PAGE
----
Recovery After Lobectomy for Lung Cancer

What Can You Expect After Your Lobectomy?

Doctor smiling in recovery ward
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After your lobectomy, you will go through a recovery period in the hospital and then at home. What can you expect when your surgery is over? What happens in the hospital over the next few days?

If instead, you are looking for information on types of lobectomy and what the procedure is like, check out the linked articles.

Recovery Room

When your surgery is complete, you will be taken to the recovery room where you will be monitored closely for several hours.

Your doctor will talk to your family about your surgery and let them know when you will be transferred to your hospital room. For the first day or so you may be monitored in the intensive care unit (ICU).

Ventilator Use and Breathing After Lobectomy

The breathing tube that allowed the ventilator to breathe for you during surgery is sometimes left in place while you are in recovery. Since this can cause some anxiety, you will be given medications that keep you very drowsy until the tube is removed — usually on the same day as your surgery.

When the ventilator is removed and you become less sleepy, a respiratory therapist will ask you to cough and assist you in the use of an incentive spirometer. This is a device that you breathe into to exercise your lungs and help to keep the small air sacs (the alveoli) in your lungs open.

Hospital Course and Chest Tube

When you are able, the nursing staff will help you sit, and then encourage you to get up and walk with assistance.

You may not feel like being active, but increasing activity will help you regain your strength more quickly and reduce the risk of developing blood clots. Be sure to read this article about ways to prevent and recognize blood clots since these are common after lung cancer surgery.

Your chest tube will be left in place until your surgeon feels that the drainage has stopped and no air is leaking, usually 3 to 4 days following surgery.

Most people spend at least 5 to 7 days in the hospital following an open lobectomy and 3 to 4 days following a video-assisted thoracoscopic surgery (VATS).

What Is Recovery From Lobectomy Like?

Returning to your usual lifestyle can be a little frustrating following lung cancer surgery — especially if you were not having a lot of symptoms from your lung cancer prior to the procedure.  Some people have found that it helps to notice progress every day — such as having tubes progressively removed.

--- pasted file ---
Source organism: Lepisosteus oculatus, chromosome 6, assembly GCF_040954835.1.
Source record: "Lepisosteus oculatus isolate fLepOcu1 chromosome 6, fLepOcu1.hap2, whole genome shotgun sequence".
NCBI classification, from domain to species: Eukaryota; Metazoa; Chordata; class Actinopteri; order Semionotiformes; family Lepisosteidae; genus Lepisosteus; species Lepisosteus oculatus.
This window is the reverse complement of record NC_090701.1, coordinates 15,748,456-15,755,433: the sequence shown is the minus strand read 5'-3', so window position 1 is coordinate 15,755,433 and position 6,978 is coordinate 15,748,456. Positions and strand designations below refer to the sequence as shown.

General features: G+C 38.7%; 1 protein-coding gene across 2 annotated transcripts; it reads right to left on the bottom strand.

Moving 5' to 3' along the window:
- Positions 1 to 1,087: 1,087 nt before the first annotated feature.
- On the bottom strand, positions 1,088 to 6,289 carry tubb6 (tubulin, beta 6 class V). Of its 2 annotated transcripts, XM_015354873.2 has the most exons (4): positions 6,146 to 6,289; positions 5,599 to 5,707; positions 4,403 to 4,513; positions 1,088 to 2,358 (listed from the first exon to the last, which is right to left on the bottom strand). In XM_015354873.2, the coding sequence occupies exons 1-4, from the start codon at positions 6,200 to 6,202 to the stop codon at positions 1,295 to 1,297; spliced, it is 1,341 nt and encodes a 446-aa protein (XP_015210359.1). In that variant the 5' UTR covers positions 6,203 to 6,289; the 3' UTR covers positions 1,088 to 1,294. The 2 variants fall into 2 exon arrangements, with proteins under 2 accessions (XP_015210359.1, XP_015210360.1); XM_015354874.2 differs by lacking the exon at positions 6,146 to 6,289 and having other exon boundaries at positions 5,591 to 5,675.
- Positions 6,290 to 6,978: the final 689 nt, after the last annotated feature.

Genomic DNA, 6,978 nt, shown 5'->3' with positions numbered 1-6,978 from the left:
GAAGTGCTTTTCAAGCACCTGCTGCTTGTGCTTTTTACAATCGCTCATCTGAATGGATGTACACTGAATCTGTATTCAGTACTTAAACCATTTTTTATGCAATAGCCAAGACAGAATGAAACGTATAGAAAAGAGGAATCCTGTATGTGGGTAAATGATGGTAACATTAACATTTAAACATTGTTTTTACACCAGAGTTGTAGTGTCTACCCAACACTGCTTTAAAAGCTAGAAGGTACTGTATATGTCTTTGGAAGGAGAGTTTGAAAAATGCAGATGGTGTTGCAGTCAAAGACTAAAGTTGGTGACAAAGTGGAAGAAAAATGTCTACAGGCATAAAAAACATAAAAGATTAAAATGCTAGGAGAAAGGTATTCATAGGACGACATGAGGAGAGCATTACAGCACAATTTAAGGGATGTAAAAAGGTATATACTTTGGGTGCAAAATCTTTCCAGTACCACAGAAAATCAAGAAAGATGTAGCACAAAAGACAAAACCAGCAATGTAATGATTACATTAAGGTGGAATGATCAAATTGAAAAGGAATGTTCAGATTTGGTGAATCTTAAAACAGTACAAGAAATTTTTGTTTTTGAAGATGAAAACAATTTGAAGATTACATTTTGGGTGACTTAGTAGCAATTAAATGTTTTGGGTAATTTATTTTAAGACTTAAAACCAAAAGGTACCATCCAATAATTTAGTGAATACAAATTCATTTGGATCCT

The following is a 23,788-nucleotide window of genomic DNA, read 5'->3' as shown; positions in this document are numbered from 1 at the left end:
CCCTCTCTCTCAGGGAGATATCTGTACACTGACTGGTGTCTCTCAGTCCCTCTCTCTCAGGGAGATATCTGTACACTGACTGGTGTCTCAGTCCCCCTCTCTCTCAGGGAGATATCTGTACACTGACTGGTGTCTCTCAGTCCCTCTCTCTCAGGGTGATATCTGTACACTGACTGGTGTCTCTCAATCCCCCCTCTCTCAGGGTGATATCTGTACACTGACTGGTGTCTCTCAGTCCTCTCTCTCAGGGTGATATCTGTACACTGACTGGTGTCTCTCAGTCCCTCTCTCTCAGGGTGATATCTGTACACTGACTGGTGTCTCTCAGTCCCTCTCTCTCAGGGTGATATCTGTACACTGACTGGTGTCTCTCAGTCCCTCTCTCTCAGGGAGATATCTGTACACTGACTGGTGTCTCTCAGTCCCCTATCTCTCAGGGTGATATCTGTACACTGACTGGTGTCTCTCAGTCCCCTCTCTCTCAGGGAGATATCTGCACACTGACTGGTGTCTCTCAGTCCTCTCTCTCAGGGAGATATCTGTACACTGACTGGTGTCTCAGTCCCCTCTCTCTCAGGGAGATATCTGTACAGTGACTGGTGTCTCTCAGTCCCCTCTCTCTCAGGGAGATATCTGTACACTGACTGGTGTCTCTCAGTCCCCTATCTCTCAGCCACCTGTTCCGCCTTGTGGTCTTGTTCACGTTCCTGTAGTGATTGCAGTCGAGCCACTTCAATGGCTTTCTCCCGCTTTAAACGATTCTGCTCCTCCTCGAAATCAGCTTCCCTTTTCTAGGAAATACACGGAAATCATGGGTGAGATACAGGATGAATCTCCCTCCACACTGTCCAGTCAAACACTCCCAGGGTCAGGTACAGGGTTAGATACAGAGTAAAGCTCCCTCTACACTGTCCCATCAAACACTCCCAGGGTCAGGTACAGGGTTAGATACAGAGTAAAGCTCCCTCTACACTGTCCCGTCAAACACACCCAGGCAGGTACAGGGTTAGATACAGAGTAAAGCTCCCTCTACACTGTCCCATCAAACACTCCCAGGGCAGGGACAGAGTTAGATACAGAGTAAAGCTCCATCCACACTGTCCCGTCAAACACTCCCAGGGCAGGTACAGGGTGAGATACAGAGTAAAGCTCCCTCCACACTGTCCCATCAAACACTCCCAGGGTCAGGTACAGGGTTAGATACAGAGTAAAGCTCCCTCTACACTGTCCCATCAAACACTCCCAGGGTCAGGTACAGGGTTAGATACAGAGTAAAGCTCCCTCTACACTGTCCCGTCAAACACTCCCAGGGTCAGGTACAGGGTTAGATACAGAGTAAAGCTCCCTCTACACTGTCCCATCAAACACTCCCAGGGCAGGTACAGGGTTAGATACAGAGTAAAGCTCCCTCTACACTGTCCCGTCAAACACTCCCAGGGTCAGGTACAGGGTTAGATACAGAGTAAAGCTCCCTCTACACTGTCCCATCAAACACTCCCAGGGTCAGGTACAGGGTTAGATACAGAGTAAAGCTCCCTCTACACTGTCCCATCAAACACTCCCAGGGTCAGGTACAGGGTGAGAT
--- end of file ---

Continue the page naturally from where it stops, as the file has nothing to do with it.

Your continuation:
You may also notice that the fatigue you experience is unlike fatigue you have coped with previously. Cancer fatigue can be frustrating, especially if you are someone who has a hard time slowing down and taking it easy. It can be very helpful to pace yourself when you return home and focus on the activities which take the most mental or physical energy early on in the day. It can be difficult allowing people to help, but now is not the time to be a hero or the "strong one." Keep in mind that one of the greatest frustrations of loved ones of those with cancer is the sense of helplessness they feel. Delegating some tasks and learning to receive help may not only help you recover faster but can give your loved one something to ease that sense of being unable to do anything to help.

Return to Work

Some people return to work after 6 to 8 weeks, but your doctor will give you special restrictions, such as avoiding any heavy lifting. It will also take time for your remaining lung tissue to take over, and some shortness of breath may persist for several months following surgery. It's a fairly new concept in lung cancer surgery recovery, but pulmonary rehabilitation before or after lung cancer surgery has been found to help many people when done at the appropriate time. You may have to ask your doctor about this option, however, since unlike therapy for heart disease and joint replacements, therapy for cancer survivors is taking longer to catch on.

When Should I Call My Doctor?

When you are released from the hospital, you will be given careful instructions on how to care for yourself at home and instructions on when to follow-up with your doctor. Between appointments, you should call your doctor if you have any symptoms or questions that concern you. Call your doctor right away if you develop a fever, have chest pain that is different from what you have been experiencing, become more short of breath, have any bleeding or redness near your incision, or if you develop any pain in your calves (possible blood clots).


Erhunmwunsee, L. and M. Onaitis. Smoking Cessation and the Success of Lung Cancer Surgery. Current Oncology Reports. 2009. 11(4):269-74.

Sawada, S., Komori, E., Yamashita, M. et al. Comparison in Prognosis After VATS Lobectomy and Open Lobectomy for Stage I Lung Cancer: Retrospective Analysis Focused on a Histological Subgroup. Surgical Endoscopy. 2007. 21(9):1607-1611.

Whitson, B. et al. Surgery for Early-Stage Non-Small Cell Lung Cancer: A Systematic Review of the Video-Assisted Thoracoscopy Surgery Versus Thoracotomy Applications to Lobectomy. Annals of Thoracic Surgery. 2008. 86(6):2008-16.

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